Tuesday 24 November 2015

The French Provincial Lady is restless

When I was a child and being restless in winter, Mother used to tell me what HER Nanny told her when SHE was a child: "snow is coming".

At the beginning of the week, snow was coming, snow came, and snow is gone. Anyway, we had snow on the 23rd of November in the Dordogne. Even if it lasted only until a little later after noon and then melted, there was snow. That is unusual and to be “marqué d'une pierre blanche” (it marked a milestone, or it was an event).

On Saturday and Sunday, I was unusually restless. Was it due to the coming snow as Mother would have said? Perhaps. It was more probably due to a conjunction of facts, feelings, and emotions.

I had a serious panic attack for no reason other than the delayed shock of the Paris events. Nobody I know was hurt or died this time. But while receiving the last e-mails, I was both relieved, grateful and shaking. My whole body was shaking with fear. In retrospect. With my mind's eye, I was playing the events again and again. But I was playing other events that I have seen in other countries that have been at wars. Those mutilated trees throwing stumps towards the sky. Those razed houses clinging to the earth in a last embrace. Those lost human beings who do not know whether they still are human beings or already animals, full of pure and unconditional fear. Those animals wandering like human beings, looking for something, for someone, bleeding, stunned, snorting, crying, shouting. The dust. The noise. The silence at the heart of the noise. Oh, I have seen war and the after effects of bombs and rockets, as well as of half human and half electronic and distant violence. How can and how may one be deprived and denied of one's humanity? To be reduced to neither tree nor house nor animal nor man or woman?

Delayed shock said my GP. Delayed trauma. Unseen horror which stays hidden in the depth of depths and makes one roll in a tight ball and shout and cry and snort. And doubt. No, not doubt. This is past doubt. This is horror and fear in the rough.

Snow was coming. Leaden sky. Is it better to die in the full light and heat of July, in a field of wheat and cornflowers, than in the bleakness and cold of a furrowed brown earth in November?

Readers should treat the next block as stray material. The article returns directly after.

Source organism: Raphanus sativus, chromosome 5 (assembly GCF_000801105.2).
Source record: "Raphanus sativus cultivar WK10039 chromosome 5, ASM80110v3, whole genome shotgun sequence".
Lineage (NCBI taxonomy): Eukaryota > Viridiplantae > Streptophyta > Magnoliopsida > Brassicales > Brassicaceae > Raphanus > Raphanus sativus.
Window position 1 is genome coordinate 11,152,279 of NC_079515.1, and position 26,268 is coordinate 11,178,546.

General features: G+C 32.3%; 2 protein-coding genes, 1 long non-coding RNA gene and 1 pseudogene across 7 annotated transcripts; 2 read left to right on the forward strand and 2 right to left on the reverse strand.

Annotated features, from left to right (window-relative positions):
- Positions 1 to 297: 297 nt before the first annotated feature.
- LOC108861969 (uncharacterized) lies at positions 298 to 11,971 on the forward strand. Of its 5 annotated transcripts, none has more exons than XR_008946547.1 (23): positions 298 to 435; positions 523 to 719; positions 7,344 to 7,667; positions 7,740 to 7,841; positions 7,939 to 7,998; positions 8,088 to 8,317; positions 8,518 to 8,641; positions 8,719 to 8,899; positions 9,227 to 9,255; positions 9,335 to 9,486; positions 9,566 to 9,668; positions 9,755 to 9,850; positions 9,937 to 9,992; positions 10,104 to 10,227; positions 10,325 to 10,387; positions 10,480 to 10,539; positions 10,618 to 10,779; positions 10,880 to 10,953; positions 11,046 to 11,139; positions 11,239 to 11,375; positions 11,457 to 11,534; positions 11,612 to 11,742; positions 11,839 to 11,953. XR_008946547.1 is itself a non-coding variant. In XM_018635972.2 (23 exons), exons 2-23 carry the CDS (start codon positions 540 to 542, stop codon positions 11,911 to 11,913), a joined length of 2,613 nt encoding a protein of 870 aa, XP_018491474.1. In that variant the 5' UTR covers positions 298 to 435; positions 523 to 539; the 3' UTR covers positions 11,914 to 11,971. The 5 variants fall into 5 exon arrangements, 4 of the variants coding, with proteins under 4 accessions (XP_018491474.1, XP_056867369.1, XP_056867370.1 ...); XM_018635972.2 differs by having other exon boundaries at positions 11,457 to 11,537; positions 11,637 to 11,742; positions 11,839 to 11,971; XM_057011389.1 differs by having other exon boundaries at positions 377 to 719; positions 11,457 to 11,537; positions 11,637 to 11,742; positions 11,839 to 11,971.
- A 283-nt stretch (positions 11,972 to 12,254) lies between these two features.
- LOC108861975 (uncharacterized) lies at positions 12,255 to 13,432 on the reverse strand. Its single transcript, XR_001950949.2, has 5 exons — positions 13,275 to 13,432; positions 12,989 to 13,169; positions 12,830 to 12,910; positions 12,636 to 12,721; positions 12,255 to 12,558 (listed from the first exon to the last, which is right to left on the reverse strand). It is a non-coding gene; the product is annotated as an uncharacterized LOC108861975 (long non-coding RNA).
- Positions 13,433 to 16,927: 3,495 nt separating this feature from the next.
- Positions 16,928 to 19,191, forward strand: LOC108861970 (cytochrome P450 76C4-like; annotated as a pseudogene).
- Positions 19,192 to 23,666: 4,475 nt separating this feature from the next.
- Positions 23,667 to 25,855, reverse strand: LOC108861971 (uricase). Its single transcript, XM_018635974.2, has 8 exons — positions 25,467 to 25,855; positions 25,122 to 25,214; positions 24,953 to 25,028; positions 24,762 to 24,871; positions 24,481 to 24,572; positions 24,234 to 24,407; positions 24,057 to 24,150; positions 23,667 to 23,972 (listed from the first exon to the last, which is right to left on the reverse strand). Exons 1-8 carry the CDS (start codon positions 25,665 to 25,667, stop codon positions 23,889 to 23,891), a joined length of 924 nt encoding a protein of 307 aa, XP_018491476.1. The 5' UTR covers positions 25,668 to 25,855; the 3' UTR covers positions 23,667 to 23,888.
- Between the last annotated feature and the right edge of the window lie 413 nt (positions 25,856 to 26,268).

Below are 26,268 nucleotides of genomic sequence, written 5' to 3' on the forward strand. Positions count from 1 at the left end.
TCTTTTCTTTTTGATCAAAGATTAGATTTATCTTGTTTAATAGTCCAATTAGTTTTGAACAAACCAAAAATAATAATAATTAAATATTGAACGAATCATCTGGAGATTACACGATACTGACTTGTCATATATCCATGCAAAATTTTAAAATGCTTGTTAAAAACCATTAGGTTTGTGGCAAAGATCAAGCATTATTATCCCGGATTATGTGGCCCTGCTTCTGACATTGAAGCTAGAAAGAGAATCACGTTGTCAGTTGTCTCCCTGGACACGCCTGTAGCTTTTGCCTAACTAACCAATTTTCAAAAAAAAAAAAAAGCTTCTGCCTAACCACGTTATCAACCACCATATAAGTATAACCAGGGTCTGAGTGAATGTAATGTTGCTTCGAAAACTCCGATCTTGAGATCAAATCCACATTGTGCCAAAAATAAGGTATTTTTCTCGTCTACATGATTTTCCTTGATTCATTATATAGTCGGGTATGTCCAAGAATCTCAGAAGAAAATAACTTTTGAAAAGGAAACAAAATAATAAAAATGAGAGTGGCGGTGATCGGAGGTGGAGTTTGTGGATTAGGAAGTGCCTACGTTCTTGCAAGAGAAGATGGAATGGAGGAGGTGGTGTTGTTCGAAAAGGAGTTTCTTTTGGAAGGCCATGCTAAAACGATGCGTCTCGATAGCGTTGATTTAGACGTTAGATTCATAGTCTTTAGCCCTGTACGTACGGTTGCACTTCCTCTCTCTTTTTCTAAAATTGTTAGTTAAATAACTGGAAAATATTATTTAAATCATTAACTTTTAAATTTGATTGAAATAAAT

And the individual takes its course, leaving behind the crowds and their collective hurts.

Once there was a family with great-grand-parents, grand-parents, parents, great-uncles and great-aunts, uncles and aunts, cousins by the dozen, brothers, and sisters. A tribe. A family. They have gone one by one. Where are they now? Some have grown new families, young off shoots that do not need the older roots and branches. Some are dead. Some are ageing. Some are dying. 

My last great-aunt is dead. She was 97 and would have been 98 this Christmas. She was the last link in the long line of great-grand-parents, grand-parents, parents, great-uncles and great-aunts that I have known. How many uncles and aunts? And then? Then, it is I, the last link who remembers and is in charge of the line and its memories. Is it so soon? How ridiculous, how touching is life! So little. So fragile. And its testimonies are so brittle, and yet enduring. A sentence in a will: "to my great-niece who has always given me respect, friendship, and affection, I leave..." Shall I see her any time I shall look at myself in the looking glass? Shall I feel her any time I shall caress the chest of drawers so old that it is like satin under the hand. She is. A tiny second. She was. The looking glass is empty.

 How can one live among these walls and objects that have belonged to others? What am I? A human being in its own singularity or a simple link in a long line of ancestors? And what will come after me? Or am I destined to end wandering on one of these roads, deprived and denied of humanity? Is it the end of my world that I see or the end of a world that we contemplate? Or both?

There is no answer. A wave grows and floods all. Water. Foam. Noise. Onslaught. Silence. Silence. Immensity, depths and silence.

Yes, the French Provincial Lady has been restless. She still is. 

 (Janine Jansen plays Bach : Chaconne)

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